An interesting bit of creative writing by Ted Slater…
The garden is still beautiful. Tucked among the deep green canopy of leaves, birds chirp and squirrels play. The air is fresh with the scent of flowers and dew. Being there, it just feels good to be alive.
Except that the first two humans have just disobeyed their Creator, bringing shame and discord upon all of creation.
Perhaps the Lord is heart-broken. Perhaps He is infuriated. Certainly He is not surprised.
So God the Just metes out the punishments. The serpent will be cursed, will eat the dust from which Adam was created, and will some day be further punished by the Offspring of God and humanity. Eve, the life-giver, will experience pain in bringing about that life, and will continue yearning to usurp her husband’s authority. And Adam’s work will no longer be pleasant, but a grueling chore.
But then the Lord does something both peculiar and prophetic. He calls over a lamb, a gentle creature that has been grazing deeper in the garden. As the animal walks over, the Lord bends down and gathers it in His arms, pained at the terrible grace He is about to extend to Adam and to Eve. The Maker and Sustainer of life slices deeply into the lamb’s neck, blood splattering down His arm and collecting onto the ground in crimson puddles. Never before has He killed one of His creatures, but this moment calls for a death, a providential and atoning death.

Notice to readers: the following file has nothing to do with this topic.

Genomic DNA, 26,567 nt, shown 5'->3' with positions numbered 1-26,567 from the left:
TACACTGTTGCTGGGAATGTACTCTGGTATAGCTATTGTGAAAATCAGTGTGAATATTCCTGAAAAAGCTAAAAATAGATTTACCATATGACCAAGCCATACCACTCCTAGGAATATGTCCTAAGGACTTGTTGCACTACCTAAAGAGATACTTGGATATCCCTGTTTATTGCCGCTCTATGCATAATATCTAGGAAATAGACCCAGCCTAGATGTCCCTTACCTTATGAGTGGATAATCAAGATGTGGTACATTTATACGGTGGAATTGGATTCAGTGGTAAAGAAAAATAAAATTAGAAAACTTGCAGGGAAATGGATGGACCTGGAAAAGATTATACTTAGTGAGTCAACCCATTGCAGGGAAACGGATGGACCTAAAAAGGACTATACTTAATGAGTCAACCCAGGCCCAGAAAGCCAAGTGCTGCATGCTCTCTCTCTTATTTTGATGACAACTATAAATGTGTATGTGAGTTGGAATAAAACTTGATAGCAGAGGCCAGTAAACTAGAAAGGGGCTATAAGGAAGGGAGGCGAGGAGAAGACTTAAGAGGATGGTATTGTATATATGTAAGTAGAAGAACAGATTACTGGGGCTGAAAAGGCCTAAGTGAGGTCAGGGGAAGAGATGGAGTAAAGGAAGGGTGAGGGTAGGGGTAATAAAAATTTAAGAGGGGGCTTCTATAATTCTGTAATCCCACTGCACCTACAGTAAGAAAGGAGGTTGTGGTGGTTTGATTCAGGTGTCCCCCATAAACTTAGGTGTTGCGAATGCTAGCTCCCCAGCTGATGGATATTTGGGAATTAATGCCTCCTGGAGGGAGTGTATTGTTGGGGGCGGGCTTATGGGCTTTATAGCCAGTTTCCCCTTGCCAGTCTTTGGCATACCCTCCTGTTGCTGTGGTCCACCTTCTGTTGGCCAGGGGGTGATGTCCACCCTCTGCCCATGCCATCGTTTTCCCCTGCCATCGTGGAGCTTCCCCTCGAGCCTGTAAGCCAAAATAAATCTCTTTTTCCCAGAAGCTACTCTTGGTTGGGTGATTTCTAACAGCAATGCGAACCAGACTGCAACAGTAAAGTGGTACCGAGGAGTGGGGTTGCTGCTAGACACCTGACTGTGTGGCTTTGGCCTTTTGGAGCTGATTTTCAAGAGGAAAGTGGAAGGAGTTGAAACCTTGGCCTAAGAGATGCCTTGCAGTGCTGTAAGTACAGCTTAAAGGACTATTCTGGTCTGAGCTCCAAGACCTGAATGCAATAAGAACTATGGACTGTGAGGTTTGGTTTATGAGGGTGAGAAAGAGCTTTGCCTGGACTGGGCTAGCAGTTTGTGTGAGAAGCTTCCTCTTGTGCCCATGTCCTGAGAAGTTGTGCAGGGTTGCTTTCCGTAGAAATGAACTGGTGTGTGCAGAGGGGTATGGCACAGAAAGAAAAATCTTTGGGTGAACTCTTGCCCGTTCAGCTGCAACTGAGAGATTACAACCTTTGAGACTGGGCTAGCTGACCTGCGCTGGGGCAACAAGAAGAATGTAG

The frantic bleating comes to an end and the flow of blood slows. The Lord peels the animal’s skin off its muscle in sheets. Adam and Eve look on, horrified. He folds this edge of the skin back over, affixing it to that edge, pulling this flap under and that section over.
And then it’s done. He instructs Adam and Eve to remove the clothes they had made of leaves. As they do, they’re freshly made aware of the shame of their sin. Trembling, Adam stares at the ground, trying to take in what he has just seen, trying not to think too much about the difficult road ahead of him. Eve stands next to him, tears flowing down her blushing face.
Then the Lord tells the first couple to look at Him. As they do, they are stunned to find not a face of anger, but of compassion. And there in His hands they see it, still moist with the blood of the lamb, something divinely crafted to cover their shame: a garment for Adam, and a garment for Eve.
(Genesis 3:21; John 1:29; Romans 3:21-26; Galatians 3:23-29)